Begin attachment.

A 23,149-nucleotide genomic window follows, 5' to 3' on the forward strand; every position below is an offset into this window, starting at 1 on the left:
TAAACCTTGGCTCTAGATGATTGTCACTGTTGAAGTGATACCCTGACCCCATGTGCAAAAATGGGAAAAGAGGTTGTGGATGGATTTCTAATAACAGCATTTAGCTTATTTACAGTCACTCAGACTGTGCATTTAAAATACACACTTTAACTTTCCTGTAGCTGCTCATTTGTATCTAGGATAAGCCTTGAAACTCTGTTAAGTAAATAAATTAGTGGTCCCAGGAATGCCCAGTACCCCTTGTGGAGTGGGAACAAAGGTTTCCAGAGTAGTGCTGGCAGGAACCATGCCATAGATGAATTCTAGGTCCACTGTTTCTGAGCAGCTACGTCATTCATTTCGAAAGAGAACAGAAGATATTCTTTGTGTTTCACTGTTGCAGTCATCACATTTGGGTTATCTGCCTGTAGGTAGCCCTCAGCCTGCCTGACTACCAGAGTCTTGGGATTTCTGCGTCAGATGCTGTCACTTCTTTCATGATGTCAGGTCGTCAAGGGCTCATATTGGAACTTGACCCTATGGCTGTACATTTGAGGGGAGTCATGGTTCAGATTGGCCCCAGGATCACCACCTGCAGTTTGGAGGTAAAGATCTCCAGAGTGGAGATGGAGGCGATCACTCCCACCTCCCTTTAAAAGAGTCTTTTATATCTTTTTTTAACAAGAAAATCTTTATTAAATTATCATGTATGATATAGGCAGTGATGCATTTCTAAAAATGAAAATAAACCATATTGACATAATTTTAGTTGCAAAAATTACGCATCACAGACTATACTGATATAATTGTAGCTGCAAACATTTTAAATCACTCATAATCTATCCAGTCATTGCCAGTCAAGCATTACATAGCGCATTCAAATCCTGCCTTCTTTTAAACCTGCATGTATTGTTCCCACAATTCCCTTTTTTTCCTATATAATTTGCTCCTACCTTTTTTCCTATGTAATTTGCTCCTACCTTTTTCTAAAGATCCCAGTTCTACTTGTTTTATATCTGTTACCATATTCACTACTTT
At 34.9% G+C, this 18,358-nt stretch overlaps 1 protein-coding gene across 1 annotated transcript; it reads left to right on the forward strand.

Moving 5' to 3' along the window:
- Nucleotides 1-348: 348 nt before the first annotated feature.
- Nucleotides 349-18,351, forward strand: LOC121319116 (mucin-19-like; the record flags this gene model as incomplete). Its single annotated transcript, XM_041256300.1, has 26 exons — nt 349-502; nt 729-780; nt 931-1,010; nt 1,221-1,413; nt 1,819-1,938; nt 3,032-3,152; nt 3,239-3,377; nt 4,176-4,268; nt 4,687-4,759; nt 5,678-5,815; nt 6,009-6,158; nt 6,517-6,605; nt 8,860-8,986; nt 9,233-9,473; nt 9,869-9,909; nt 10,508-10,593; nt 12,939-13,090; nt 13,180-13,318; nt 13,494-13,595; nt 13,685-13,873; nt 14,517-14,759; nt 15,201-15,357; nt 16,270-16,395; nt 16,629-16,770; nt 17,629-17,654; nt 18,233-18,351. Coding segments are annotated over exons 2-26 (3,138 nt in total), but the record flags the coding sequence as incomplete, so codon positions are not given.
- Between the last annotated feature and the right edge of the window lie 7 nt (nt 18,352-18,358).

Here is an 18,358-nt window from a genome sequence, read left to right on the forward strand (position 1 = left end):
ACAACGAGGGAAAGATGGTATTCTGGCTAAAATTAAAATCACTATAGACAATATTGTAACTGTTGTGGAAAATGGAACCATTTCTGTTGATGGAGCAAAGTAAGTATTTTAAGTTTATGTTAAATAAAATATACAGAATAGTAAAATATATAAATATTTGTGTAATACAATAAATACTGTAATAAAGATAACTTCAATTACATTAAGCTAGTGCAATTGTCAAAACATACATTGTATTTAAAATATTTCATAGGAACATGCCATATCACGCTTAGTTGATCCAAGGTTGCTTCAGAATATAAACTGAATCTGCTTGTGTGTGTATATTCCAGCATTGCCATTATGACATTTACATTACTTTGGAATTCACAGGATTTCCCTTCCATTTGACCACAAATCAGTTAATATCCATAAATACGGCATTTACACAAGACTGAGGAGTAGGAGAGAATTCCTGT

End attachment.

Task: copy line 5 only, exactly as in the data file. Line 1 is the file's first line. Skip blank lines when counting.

- Nucleotides 1-348: 348 nt before the first annotated feature.